"Listen, my man," Johnson said conspiratorially, "if you do get to see the Lakers game, you let us know who won and who scored what, okay? We got a pool going here."
Davis elbowed him. "Knock it off."
Jason had all but forgotten his discomfort by now. "You're going to be all right without me?"
"Sure, kid," Makepeace assured him. "We'll pull through somehow."
He left a few minutes later, leaving Jason with Johnson and Davis. "What was he doing here?" Jason asked once Makepeace was gone. "I mean - that's not the Colonel's style."
Davis shrugged. "I don't know. Think he was feeling kind of guilty. You did save our bacon back there."
"Only because I got dumped down the drain," Jason remembered. "Anyone else would've done the same thing."
"Says you," Johnson muttered. "I'd have gotten my ass out of there first chance I got."
"There's a surprise," Davis told him, punching Johnson in the shoulder before turning back to Jason. "Scott, I don't know what you told Hammond,but you must have said the right things."
"Yeah," Jason answered. "I guess I did."
But his smile this time was uneasy.
"Are you sure this is the right gate?" Adam Park asked his girlfriend for the third time in twenty minutes.
Tanya Sloan sighed. "For the last time, yes. His plane was delayed; it should be here in a minute or two."
Nodding, Adam surveyed the rest of the welcome wagon gathered there. The four exhausted teens were camped out by the gate, having come for a flight that should have landed an hour ago. Rocky DeSantos was slumped in one of the plastic airport seats, fast asleep and clutching the cardboard sign he'd made as a joke. Tanya was sitting by Adam's side, reading a magazine, the only patient member of the group.
She was the complete opposite of Tommy Oliver, who was pacing like a caged lion in front of their seats. "Tom, you're not making the plane get here any faster," Adam informed him.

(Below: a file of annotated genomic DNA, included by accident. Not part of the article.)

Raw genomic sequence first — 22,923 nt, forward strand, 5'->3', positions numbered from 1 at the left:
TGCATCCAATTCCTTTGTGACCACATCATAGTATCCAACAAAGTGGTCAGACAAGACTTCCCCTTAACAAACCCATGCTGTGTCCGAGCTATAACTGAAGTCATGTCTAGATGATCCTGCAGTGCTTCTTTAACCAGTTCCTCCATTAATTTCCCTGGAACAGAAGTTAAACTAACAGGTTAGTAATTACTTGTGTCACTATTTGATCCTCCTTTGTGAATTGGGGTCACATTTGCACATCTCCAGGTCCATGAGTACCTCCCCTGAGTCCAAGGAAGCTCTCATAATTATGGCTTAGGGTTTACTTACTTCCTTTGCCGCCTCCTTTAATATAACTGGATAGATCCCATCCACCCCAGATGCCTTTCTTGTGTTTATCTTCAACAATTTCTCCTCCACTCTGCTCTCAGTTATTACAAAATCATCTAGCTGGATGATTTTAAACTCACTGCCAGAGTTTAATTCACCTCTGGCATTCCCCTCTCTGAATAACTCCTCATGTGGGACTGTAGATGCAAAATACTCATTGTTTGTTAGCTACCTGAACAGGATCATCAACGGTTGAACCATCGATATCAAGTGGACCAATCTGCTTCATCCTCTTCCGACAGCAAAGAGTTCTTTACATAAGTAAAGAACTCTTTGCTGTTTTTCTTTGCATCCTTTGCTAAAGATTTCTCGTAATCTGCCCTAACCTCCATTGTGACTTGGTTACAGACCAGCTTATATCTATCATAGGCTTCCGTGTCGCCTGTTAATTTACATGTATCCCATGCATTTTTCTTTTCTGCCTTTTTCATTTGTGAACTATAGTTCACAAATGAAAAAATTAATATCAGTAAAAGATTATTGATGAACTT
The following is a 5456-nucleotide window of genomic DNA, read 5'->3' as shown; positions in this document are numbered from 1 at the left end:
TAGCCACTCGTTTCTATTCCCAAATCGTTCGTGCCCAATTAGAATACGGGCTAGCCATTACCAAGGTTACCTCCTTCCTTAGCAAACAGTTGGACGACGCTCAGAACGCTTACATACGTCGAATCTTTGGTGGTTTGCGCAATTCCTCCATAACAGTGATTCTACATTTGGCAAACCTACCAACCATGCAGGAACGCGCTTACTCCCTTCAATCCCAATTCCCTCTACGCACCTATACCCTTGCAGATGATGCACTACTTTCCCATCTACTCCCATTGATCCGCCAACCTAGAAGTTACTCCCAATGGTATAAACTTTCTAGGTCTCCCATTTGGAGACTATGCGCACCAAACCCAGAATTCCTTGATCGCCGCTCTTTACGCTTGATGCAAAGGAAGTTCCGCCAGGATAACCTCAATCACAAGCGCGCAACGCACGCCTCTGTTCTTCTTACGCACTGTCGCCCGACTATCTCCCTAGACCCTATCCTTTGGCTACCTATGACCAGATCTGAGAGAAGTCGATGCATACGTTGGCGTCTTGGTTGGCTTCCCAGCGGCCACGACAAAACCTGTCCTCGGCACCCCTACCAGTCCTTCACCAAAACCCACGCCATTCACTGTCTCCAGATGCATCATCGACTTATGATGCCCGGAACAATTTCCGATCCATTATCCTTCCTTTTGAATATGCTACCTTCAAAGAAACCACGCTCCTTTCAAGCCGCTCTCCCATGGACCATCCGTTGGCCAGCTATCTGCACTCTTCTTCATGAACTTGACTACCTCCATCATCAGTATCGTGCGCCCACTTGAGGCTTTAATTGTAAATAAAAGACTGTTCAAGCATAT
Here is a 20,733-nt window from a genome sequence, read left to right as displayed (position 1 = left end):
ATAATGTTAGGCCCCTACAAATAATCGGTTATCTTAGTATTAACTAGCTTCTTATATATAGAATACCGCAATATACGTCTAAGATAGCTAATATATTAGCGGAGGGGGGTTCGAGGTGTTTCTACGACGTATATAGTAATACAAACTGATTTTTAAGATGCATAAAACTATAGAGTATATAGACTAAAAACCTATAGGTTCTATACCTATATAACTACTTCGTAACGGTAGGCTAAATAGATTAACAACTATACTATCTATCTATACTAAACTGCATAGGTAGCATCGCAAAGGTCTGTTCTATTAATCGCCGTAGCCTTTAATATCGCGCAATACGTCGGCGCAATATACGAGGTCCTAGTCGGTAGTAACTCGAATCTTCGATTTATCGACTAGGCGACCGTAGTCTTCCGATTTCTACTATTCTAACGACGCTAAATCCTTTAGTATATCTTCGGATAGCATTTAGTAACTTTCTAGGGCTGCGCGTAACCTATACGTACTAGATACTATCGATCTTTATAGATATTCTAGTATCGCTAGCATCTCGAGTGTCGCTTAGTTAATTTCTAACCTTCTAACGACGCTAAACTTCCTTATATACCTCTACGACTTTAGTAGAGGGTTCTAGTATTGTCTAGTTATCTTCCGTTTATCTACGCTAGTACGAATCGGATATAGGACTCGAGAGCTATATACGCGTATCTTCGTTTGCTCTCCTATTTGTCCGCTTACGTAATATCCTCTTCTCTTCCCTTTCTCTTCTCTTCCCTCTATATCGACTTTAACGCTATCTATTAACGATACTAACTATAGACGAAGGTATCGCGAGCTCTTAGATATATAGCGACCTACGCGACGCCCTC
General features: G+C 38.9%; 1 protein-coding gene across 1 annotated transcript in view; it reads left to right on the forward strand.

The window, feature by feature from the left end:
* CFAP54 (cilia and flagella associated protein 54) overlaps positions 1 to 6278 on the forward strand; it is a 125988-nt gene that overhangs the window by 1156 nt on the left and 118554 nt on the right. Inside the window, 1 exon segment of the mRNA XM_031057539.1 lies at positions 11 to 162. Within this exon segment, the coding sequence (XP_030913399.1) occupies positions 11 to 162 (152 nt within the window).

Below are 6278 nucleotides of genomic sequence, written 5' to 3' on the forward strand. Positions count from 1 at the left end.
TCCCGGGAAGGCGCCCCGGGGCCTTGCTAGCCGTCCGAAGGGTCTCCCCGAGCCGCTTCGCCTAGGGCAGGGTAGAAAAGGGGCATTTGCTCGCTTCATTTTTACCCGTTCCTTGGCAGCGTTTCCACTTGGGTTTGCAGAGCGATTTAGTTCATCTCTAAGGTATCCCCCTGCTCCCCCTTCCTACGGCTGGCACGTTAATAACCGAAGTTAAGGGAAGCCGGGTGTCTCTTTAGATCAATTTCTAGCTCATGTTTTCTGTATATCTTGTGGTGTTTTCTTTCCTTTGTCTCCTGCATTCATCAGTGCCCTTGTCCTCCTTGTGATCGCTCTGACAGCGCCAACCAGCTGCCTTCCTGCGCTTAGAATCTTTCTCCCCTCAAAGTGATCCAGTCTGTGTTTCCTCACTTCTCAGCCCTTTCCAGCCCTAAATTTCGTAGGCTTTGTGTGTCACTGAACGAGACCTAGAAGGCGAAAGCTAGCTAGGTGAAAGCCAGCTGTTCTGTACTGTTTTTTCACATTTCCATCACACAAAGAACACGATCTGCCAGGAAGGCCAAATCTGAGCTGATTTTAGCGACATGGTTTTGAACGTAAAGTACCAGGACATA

Realizing what he was doing, Tommy stopped and sighed. "Sorry. I just - Jase didn't sound so great on the phone. Call it a hunch, but I've got a feeling something's wrong."
"He sounded fine to me," Tanya said. "But I only got to talk to him for thirty seconds."
As she spoke, a jet was taxiing down the runway, heading in their direction. "Heads up," Adam said. "We're probably about to find out."
The half-awake woman at the counter jerked awake and grabbed the microphone. "Flight 23 from Denver is now arriving at Gate C12. Flight 23 from Denver is now arriving at Gate C12."
"Finally," Tommy commented as Adam stood up, stretching to ease his stiff muscles. Tanya got up as well, but Rocky was still out cold. "Anyone want to wake up Sleeping Beauty?"
A second later, a rolled-up magazine struck Rocky squarely in the forehead. "Huh? What?" Rocky mumbled, sitting straight up and blinking sleepily. "Who hit me?"
Tanya hid the magazine behind her back and tried to look innocent as Adam hauled Rocky to his feet. "Plane's here, Rocky."
Rocky glared at Tanya suspiciously as the gate opened, letting forth a flood of relieved and exhausted passengers. After about ten seconds of the stampede, a familiar face emerged from the crowd. "Jase!" Tommy cried, and Rocky held up the sign. "Over here!"